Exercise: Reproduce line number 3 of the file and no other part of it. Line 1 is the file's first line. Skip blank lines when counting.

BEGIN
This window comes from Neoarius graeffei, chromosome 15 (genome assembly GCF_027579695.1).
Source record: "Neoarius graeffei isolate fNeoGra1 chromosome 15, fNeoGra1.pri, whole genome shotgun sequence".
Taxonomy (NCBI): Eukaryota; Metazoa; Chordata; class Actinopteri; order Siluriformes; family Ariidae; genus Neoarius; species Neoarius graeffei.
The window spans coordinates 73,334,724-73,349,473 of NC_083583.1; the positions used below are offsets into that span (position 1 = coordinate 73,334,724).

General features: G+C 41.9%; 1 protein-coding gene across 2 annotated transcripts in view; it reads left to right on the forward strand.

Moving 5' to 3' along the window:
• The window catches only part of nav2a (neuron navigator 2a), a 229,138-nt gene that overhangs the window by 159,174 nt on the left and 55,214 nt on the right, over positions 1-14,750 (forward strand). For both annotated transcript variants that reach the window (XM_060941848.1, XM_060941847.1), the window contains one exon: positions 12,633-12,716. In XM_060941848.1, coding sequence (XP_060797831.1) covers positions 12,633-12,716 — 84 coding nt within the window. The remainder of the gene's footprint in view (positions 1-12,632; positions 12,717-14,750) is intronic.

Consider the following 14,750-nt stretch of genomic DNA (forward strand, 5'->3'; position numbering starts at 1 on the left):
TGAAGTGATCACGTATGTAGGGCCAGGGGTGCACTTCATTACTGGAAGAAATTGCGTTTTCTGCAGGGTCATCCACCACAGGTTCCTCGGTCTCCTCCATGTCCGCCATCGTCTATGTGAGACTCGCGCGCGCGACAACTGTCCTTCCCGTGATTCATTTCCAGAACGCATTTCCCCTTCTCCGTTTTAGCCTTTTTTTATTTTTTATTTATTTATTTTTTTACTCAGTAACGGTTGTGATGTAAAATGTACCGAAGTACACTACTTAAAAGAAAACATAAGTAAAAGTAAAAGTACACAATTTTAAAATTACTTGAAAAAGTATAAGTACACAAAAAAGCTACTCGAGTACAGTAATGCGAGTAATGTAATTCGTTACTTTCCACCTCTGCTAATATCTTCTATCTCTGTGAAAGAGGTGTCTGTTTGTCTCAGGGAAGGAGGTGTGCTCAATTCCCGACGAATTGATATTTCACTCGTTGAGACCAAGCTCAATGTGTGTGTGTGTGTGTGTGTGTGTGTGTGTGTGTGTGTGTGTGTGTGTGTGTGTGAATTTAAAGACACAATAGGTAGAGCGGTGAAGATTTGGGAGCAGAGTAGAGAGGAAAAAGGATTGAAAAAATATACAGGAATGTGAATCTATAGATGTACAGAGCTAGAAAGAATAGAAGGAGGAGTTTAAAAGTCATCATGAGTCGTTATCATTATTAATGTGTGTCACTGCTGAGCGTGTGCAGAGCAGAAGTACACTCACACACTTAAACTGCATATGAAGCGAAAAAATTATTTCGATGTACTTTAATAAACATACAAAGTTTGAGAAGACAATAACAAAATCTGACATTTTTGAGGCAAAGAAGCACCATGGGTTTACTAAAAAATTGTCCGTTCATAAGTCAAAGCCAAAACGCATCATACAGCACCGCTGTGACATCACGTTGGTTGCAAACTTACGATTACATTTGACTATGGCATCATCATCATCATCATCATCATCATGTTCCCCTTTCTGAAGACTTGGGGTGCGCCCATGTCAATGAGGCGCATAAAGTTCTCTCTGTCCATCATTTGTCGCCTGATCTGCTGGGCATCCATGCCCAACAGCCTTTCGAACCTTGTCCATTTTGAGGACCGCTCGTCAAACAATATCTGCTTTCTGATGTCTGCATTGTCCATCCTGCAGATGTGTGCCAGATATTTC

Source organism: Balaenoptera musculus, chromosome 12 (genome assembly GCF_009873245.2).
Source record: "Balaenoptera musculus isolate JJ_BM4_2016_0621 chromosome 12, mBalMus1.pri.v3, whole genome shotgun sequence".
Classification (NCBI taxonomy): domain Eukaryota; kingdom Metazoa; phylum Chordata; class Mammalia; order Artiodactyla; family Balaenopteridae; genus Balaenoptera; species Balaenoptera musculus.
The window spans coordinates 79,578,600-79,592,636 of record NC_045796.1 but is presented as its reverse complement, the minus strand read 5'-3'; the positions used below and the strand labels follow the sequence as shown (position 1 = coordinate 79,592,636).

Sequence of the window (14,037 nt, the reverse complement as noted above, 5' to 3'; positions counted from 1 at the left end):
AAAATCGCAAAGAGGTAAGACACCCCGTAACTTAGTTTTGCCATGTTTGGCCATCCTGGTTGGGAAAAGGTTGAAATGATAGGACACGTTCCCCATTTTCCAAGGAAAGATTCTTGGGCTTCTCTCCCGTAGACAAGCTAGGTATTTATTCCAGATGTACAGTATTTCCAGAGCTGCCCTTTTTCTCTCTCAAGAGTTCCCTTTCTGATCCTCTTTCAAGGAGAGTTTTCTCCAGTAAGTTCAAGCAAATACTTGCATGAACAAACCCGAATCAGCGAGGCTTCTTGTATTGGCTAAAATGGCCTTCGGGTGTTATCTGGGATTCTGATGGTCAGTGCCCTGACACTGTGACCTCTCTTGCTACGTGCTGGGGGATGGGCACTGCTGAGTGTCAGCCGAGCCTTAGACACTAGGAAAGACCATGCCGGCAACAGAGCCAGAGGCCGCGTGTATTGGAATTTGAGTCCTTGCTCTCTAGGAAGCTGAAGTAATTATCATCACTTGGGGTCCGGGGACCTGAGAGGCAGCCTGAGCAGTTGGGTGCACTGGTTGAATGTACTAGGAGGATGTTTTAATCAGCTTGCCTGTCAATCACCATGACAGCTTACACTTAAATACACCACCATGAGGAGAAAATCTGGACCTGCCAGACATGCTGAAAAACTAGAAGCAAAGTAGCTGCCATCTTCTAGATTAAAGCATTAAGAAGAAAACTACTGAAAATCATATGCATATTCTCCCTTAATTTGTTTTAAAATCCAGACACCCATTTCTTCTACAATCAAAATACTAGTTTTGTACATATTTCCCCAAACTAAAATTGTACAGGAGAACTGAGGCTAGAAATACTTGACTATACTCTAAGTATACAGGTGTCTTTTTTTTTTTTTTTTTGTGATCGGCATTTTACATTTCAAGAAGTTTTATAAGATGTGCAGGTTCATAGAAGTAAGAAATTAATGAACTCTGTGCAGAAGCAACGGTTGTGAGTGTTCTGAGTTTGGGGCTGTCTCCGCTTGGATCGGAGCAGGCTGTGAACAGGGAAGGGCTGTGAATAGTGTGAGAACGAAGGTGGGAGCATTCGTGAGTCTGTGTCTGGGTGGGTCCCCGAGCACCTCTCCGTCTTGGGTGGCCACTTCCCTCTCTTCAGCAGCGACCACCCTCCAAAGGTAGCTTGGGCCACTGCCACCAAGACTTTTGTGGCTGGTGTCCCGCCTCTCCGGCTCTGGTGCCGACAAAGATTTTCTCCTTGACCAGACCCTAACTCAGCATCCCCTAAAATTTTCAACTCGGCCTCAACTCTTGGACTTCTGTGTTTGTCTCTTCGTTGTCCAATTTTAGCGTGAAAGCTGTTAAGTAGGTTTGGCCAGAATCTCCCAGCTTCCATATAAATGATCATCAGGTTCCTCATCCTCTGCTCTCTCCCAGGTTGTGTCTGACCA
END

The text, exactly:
Taxonomy (NCBI): Eukaryota; Metazoa; Chordata; class Actinopteri; order Siluriformes; family Ariidae; genus Neoarius; species Neoarius graeffei.